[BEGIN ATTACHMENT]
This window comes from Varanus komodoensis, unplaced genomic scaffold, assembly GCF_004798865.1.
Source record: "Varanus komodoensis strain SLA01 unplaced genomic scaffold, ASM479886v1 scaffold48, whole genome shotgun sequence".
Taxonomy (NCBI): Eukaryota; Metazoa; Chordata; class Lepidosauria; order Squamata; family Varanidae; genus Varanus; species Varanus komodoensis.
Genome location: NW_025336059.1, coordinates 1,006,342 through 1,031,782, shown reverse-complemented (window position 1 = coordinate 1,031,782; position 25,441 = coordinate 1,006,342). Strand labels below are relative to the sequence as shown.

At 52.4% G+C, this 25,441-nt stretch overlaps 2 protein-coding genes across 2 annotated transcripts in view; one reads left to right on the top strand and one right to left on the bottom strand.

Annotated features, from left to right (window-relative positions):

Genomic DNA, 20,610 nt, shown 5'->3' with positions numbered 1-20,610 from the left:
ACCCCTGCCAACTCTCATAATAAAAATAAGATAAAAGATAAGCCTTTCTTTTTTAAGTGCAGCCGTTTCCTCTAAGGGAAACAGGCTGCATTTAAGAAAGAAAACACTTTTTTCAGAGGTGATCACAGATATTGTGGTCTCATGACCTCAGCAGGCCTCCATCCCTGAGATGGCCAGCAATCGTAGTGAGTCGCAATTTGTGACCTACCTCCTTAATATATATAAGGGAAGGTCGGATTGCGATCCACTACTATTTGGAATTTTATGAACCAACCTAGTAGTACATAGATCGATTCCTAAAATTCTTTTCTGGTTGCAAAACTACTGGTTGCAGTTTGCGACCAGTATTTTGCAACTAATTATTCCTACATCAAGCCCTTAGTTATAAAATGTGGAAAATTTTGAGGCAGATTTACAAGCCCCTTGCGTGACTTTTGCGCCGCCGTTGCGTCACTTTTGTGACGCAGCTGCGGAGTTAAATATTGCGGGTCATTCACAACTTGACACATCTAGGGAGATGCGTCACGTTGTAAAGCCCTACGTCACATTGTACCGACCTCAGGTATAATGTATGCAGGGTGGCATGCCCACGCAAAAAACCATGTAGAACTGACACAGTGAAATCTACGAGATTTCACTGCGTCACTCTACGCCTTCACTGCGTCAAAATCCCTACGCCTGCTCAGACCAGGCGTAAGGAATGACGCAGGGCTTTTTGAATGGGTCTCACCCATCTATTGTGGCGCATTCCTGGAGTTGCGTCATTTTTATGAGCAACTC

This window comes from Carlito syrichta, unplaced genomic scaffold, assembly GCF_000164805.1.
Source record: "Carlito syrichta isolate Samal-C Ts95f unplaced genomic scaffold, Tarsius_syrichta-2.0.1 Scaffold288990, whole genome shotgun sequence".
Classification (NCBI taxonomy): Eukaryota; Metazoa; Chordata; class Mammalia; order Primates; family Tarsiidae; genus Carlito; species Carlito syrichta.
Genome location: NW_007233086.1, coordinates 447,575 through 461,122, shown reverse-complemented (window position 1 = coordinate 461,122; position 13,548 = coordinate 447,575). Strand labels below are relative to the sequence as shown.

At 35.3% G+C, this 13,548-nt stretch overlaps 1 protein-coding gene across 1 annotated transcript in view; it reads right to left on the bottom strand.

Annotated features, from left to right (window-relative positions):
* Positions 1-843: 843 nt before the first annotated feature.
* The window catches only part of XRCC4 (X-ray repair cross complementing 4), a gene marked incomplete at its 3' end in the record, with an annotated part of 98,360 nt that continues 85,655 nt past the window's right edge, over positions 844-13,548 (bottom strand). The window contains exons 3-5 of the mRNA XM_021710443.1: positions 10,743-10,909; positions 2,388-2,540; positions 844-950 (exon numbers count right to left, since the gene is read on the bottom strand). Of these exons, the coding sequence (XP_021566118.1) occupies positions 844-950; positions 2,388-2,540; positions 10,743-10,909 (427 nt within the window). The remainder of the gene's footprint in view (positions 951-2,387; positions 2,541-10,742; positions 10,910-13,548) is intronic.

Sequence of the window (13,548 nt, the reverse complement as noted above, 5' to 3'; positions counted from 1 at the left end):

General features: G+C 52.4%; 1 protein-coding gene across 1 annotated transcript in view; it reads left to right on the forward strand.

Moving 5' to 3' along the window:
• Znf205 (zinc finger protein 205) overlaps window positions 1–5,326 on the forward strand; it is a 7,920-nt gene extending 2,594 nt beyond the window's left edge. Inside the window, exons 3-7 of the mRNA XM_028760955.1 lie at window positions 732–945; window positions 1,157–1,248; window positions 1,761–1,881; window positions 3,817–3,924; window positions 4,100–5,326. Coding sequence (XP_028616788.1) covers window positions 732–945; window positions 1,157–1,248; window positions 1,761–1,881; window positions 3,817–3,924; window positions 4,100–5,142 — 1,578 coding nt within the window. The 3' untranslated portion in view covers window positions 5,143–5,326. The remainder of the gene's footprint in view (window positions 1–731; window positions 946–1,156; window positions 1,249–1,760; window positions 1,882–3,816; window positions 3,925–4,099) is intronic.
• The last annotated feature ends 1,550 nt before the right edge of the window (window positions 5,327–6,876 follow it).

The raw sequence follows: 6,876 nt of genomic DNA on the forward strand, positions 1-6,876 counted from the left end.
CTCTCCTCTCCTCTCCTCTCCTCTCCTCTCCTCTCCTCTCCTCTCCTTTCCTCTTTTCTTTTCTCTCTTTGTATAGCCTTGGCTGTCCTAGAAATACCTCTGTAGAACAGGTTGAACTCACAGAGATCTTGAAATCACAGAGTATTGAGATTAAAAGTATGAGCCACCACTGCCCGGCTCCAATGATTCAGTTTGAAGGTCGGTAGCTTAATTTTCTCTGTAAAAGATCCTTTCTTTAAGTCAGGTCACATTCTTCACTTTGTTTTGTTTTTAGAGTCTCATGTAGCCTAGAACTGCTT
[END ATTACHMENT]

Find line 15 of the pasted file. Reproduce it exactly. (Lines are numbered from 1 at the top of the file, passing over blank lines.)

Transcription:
* Positions 1-843: 843 nt before the first annotated feature.